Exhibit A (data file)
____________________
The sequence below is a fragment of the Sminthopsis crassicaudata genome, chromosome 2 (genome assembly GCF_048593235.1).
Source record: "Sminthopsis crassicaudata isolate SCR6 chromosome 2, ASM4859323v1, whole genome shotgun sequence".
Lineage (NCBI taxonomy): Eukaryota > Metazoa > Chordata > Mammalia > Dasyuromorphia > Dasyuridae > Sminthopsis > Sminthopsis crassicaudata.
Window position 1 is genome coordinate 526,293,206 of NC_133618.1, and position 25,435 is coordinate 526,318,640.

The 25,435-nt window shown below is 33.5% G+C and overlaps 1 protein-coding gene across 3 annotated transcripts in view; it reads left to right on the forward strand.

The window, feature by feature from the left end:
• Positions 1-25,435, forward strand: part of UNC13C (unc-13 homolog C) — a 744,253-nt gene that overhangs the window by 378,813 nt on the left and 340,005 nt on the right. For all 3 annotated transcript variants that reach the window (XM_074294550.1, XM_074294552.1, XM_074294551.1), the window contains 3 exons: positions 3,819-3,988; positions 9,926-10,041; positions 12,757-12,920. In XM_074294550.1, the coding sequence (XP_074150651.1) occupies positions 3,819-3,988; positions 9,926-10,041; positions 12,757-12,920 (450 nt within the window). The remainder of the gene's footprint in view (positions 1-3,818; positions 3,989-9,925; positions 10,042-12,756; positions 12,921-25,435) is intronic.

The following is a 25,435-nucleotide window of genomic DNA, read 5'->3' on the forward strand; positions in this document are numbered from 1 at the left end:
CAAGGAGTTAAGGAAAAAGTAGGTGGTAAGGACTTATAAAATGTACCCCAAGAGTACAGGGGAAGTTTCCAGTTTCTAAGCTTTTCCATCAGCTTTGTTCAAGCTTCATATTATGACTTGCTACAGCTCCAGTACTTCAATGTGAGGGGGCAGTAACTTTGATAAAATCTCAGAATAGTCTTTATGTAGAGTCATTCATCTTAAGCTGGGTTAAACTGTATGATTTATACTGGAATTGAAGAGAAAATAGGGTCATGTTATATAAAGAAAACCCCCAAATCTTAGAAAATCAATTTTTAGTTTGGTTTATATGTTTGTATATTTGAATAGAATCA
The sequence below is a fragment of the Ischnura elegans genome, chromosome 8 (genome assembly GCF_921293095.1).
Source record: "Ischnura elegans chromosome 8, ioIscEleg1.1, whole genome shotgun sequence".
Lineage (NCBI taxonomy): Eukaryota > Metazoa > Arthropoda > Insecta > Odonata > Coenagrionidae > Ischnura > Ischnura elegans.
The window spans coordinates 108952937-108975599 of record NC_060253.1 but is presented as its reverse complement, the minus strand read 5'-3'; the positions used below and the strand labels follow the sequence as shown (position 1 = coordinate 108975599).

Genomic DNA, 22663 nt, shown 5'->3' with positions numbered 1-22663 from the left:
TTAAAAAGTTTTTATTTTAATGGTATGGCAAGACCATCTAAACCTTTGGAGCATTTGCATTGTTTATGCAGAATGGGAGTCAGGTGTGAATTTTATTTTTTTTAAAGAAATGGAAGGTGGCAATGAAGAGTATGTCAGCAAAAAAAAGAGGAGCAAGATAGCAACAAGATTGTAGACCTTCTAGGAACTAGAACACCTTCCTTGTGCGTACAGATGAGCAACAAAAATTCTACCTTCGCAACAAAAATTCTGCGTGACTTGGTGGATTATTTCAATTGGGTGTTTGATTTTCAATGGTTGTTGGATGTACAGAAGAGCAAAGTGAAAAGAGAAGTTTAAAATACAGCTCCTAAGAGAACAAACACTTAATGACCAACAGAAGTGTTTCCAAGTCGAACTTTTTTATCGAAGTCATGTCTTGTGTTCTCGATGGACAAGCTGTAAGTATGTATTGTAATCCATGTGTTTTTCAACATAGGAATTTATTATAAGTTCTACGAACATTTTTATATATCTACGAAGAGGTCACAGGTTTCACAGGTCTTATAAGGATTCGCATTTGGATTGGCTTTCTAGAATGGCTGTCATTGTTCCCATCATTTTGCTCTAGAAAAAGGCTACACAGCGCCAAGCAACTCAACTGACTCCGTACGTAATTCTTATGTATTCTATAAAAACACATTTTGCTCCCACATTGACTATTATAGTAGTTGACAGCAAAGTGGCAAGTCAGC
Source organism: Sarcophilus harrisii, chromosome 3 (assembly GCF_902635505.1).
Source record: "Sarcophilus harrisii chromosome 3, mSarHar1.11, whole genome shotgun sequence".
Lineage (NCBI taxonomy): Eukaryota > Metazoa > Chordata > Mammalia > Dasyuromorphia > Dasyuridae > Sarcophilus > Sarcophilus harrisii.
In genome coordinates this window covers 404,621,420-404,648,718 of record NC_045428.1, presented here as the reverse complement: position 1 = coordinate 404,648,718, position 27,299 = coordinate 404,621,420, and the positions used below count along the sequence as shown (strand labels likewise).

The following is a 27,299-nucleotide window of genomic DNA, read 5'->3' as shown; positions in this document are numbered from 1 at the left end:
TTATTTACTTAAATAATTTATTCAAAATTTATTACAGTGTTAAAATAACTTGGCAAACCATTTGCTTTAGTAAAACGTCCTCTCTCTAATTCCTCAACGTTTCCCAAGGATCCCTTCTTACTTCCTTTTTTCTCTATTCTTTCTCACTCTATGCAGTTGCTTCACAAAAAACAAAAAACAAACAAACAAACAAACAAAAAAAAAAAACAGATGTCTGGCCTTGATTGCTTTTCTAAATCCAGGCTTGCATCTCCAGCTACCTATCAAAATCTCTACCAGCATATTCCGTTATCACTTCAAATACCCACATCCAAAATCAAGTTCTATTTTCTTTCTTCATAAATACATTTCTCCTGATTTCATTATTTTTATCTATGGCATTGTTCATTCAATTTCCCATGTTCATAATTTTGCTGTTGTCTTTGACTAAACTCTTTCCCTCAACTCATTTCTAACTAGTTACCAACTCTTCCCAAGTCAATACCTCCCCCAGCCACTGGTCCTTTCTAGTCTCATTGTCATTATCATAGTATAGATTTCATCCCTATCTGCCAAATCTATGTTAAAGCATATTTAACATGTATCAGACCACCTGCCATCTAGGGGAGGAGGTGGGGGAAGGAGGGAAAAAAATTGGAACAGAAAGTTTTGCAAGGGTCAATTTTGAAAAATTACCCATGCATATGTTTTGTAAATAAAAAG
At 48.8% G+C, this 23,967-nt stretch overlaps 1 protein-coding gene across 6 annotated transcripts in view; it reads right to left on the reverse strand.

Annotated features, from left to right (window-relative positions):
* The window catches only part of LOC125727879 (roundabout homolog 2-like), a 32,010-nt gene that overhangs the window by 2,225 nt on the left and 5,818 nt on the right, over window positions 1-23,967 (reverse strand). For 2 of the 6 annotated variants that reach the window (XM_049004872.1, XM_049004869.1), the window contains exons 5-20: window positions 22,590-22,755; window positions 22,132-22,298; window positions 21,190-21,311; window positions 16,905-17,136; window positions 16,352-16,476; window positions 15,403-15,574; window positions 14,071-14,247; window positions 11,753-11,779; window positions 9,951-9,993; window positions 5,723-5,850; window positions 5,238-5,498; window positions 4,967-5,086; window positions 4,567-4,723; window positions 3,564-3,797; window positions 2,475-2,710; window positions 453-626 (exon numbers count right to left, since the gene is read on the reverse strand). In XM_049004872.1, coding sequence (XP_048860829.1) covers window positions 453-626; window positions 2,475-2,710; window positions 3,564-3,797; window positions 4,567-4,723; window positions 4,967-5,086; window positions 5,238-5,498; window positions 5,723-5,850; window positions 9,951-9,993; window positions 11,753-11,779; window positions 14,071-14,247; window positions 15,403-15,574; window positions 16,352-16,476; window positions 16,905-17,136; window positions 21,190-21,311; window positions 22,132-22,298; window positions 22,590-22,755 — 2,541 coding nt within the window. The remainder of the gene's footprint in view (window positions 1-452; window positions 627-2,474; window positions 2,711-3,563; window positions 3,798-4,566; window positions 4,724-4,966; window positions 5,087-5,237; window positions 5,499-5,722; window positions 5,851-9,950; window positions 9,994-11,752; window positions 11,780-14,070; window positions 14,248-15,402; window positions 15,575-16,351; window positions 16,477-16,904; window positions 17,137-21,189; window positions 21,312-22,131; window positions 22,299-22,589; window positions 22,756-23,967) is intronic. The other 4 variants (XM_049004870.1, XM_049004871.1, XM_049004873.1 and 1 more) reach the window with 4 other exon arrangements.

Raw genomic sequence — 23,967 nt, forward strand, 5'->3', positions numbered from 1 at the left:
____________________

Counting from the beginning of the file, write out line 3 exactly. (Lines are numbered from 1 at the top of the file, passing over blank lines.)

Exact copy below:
Lineage (NCBI taxonomy): Eukaryota > Metazoa > Chordata > Mammalia > Dasyuromorphia > Dasyuridae > Sminthopsis > Sminthopsis crassicaudata.